We are open for services, please join us on Sunday mornings at 11 o'clock for our worship service and fellowship, and Wednesdays at 2'oclock for Bible Study, prayer, and fellowship.
Following the Prime Ministers' recent statement face masks do not have to be worn, but please continue to wear masks if you prefer to do so.
Because of this, we request that you only attend if you have had 2 vaccines or taken a test before arrival and achieved a negative result, also please do not attend if you are displaying any covid symptoms, thank you for your understanding and support.
If you have any questions please contact us for details.
The message will be recorded and made available from Monday along with the songs for those unable to attend.
Faith’s role in love
In It’s Okay Not to Be Okay, Christian author Sheila Walsh looks at the all-encompassing love that Jesus expects of his followers. He commands us to “love the Lord your God with all your heart and with all your soul and with all your strength and with all your mind, and your neighbor as yourself” (Luke 10:27, ESV).
But we can’t love that way without faith, Walsh writes. “I’m not living by faith if I have an answer to everything. If I understand everything God does or doesn’t do, then all I need to love him with is my mind. We’re called to love him with more.” That “more,” she explains, involves these paradoxes: “We love with all our heart, even when it’s broken. We love with our soul, even when our humanity wrestles against our situation. We love with our strength, even when it’s almost gone. We love with our mind, even when we don’t understand.”
Even if God’s purposes and plans don’t make sense here on earth, we can heed this advice from the great preacher Charles Spurgeon: “When we cannot trace [God’s] hand, we must trust his heart.”
God of love — for, with and in us
An ancient heresy — that the God of the Old Testament was a God of judgment and wrath, while the God of the New Testament is a God of grace and love — still persists a bit. Yet God is the same God, with the same characteristics, throughout time. Way back in Genesis 3, God graciously sewed garments to clothe humans, although they had disobeyed him. And even in the Gospels, God’s anger was evident through Jesus’ response to temple moneychangers cheating the poor.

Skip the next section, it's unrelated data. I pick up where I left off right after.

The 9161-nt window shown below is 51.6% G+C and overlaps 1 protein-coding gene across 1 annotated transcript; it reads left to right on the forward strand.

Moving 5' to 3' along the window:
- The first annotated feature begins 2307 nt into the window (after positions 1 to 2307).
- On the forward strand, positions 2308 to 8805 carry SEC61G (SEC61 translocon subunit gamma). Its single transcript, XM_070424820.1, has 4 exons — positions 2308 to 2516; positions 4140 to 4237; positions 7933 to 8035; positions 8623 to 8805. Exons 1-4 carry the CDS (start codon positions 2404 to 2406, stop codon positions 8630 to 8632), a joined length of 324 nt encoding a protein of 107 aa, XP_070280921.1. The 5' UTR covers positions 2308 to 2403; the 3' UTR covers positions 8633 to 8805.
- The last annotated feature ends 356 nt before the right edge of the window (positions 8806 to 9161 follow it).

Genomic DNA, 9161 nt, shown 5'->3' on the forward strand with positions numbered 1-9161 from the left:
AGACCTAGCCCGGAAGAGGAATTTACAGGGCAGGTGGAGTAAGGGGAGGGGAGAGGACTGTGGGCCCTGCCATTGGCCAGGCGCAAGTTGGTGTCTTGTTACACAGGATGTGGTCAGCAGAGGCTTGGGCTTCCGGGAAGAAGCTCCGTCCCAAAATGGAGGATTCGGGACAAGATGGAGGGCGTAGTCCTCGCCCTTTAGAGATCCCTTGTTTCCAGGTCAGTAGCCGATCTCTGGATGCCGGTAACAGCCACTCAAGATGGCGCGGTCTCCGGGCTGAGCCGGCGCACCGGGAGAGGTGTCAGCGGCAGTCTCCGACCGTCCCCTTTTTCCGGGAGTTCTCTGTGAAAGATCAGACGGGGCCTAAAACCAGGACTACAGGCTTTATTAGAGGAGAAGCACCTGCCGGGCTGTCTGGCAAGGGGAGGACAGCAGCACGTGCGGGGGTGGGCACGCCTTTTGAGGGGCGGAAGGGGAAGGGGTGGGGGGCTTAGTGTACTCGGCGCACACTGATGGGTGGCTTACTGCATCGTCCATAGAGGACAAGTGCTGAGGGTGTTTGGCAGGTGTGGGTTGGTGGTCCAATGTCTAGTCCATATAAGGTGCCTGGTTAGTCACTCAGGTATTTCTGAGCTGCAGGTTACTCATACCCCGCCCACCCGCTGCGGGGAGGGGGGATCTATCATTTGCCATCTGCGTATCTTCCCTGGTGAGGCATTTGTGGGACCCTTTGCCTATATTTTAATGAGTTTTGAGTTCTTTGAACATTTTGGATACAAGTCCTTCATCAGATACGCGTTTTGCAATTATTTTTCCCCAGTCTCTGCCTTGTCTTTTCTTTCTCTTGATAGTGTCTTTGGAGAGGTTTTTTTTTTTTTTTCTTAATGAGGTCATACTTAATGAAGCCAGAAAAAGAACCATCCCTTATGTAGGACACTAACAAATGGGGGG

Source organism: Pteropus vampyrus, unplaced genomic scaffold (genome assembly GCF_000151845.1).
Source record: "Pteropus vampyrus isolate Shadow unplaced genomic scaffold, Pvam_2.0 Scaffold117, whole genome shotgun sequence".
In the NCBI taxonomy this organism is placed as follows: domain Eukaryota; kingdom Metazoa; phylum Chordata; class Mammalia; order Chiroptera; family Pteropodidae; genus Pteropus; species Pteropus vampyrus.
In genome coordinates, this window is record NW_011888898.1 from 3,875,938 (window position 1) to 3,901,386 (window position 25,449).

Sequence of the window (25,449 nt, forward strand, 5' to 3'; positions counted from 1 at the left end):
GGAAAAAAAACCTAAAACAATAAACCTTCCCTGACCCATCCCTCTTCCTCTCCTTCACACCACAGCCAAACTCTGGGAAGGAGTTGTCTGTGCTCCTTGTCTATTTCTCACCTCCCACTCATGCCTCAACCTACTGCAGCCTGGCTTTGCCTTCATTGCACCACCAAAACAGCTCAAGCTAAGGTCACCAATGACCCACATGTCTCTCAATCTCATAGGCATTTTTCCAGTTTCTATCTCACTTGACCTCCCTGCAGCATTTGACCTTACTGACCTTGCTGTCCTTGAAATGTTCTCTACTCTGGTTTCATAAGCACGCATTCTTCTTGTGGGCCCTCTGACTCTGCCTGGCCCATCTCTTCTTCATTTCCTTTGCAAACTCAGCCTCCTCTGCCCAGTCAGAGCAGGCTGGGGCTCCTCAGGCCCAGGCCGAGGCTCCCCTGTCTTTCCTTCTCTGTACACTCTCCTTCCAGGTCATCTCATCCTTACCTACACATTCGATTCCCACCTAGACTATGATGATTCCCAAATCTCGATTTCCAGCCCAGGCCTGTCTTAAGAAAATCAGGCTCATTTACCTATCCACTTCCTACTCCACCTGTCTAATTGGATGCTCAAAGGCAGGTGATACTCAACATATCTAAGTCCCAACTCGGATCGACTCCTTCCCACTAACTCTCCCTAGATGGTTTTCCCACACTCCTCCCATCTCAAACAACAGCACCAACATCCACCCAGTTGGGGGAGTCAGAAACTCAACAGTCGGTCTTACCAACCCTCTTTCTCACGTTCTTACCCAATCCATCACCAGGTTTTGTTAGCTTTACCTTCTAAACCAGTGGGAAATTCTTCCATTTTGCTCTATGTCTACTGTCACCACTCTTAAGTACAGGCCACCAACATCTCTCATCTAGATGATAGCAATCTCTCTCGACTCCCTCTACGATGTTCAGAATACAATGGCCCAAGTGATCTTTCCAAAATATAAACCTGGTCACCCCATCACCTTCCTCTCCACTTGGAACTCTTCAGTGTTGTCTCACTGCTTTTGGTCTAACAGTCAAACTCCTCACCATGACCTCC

God always works for life and goodness in all things. Sometimes people misunderstand God’s ways; sometimes God, like a human parent, uses “tough love.” Mick Brooks writes: “The Old Testament is God for us, the time of Christ is God with us, and the age of the Holy Spirit is God in us” (Every Day With Jesus, Sept/Oct 2020). That may be a bit simplistic, but it’s a good reminder that while God’s ways of interacting with us vary, he — the God of Love — does not.
As Jesus entered Jerusalem on a donkey, crowds praised him loudly. When Pharisees told him to silence the people, what did Jesus say would shout if his followers didn’t?
B. Palm branches
Held in God’s love
We would like to think that once we turn our lives over to Christ, everything will run smoothly. When such is not the case, we might question whether our faith is strong enough or what we are doing wrong. The fact is, we live in a broken world, and sufferings come upon all people.
In the words of 14th-century mystic Julian of Norwich: “If there is anywhere on earth a lover of God who is always kept safe, I know nothing of it, for it was not shown to me. But this was shown: that in falling and rising again we are always kept in that same precious love.”
We might take comfort in the fact that our struggles are not so different from those experienced seven centuries ago. We are “normal,” after all! But the greatest assurance is that no matter what we face in life, Jesus walks with us, the Holy Spirit strengthens us, and “we are always kept in [God’s] precious love.”
Happy Birthday to Jill who celebrates her birthday on the 5th